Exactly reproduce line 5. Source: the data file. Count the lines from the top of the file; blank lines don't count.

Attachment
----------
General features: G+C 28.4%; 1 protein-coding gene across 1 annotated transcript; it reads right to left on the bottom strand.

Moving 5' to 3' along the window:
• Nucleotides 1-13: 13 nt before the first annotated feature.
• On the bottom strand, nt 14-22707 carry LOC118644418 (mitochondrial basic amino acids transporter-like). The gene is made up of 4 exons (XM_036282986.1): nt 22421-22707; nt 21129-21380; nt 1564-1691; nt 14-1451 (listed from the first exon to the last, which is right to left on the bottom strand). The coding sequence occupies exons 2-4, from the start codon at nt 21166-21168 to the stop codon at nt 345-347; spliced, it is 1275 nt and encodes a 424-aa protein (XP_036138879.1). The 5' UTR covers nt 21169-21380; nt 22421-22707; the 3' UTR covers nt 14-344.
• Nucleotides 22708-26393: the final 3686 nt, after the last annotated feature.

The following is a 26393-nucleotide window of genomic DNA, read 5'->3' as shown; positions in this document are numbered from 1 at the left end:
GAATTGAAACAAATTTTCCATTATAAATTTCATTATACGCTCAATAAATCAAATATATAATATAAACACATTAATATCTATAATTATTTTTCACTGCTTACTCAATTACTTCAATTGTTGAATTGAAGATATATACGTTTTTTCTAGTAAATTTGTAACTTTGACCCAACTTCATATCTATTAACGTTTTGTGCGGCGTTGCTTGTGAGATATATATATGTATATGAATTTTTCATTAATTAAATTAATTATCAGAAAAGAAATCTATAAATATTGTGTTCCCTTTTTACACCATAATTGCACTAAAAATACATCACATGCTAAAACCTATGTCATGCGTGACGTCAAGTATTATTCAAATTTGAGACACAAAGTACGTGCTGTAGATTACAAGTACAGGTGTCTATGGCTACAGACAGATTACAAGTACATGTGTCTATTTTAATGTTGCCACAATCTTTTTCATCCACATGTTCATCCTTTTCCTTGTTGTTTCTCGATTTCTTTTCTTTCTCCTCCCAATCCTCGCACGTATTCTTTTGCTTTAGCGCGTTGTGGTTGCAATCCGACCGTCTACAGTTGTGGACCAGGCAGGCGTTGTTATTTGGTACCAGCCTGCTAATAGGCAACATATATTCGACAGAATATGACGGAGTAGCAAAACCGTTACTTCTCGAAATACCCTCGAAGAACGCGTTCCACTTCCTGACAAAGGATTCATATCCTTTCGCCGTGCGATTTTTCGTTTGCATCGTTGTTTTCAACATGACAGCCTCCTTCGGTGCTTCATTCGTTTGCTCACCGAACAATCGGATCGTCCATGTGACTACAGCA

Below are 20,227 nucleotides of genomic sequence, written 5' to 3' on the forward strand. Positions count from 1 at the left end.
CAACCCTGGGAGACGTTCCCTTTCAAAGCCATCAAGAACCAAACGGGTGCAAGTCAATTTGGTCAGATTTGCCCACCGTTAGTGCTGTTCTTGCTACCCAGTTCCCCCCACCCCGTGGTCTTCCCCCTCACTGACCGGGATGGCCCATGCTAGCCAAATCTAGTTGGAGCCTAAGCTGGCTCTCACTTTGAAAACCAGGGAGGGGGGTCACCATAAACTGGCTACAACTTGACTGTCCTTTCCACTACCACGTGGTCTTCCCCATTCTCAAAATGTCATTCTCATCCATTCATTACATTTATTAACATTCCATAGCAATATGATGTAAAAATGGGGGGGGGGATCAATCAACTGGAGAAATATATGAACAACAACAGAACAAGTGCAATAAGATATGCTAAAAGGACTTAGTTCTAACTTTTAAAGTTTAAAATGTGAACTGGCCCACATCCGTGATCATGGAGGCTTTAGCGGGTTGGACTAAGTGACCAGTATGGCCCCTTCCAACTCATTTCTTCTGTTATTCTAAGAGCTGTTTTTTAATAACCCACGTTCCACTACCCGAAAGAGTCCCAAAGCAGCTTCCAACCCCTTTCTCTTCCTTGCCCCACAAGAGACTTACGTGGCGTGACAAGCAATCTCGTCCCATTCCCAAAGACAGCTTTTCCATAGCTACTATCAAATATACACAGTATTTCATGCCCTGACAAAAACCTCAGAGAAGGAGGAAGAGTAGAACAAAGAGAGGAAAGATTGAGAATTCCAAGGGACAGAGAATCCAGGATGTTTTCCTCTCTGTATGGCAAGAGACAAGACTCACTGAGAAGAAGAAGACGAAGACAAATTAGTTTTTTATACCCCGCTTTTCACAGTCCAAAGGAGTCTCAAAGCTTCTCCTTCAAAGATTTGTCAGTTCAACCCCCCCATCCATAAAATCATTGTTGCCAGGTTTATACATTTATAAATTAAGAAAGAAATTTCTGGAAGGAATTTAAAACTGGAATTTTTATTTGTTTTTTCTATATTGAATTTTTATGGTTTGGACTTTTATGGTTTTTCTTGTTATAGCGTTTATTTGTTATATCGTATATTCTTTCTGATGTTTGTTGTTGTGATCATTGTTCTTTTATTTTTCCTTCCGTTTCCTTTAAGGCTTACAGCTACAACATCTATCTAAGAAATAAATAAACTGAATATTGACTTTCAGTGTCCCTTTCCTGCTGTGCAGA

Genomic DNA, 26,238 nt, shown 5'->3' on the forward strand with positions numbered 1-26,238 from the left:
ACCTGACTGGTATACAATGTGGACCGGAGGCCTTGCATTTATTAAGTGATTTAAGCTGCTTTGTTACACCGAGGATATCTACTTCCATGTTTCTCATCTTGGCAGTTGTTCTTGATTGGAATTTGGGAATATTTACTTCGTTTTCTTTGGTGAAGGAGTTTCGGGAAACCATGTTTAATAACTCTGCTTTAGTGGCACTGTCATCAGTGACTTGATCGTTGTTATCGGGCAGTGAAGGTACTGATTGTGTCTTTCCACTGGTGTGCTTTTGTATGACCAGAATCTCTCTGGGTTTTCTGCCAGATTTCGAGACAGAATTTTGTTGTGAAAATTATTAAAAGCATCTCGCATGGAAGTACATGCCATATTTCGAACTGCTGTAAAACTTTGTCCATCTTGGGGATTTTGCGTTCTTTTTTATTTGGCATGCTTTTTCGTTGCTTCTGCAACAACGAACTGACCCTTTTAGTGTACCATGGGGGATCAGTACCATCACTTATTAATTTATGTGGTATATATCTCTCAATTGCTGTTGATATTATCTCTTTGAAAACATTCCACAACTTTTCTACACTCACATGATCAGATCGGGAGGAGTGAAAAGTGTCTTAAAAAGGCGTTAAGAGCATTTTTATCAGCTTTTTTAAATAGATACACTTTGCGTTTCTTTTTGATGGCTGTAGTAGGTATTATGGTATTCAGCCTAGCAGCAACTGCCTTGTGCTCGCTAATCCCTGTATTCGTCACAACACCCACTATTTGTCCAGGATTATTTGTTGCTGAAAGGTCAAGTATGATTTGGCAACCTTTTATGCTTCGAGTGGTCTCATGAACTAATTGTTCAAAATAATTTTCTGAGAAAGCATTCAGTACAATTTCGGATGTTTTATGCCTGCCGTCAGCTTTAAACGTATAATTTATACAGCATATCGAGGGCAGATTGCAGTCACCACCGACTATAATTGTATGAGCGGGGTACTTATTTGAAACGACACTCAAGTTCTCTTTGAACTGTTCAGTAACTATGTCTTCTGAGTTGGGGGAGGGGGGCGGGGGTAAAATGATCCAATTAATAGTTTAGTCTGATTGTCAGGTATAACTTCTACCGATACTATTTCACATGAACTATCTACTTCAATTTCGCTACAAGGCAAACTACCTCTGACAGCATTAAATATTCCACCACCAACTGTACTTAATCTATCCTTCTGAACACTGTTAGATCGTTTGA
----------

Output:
• Nucleotides 22708-26393: the final 3686 nt, after the last annotated feature.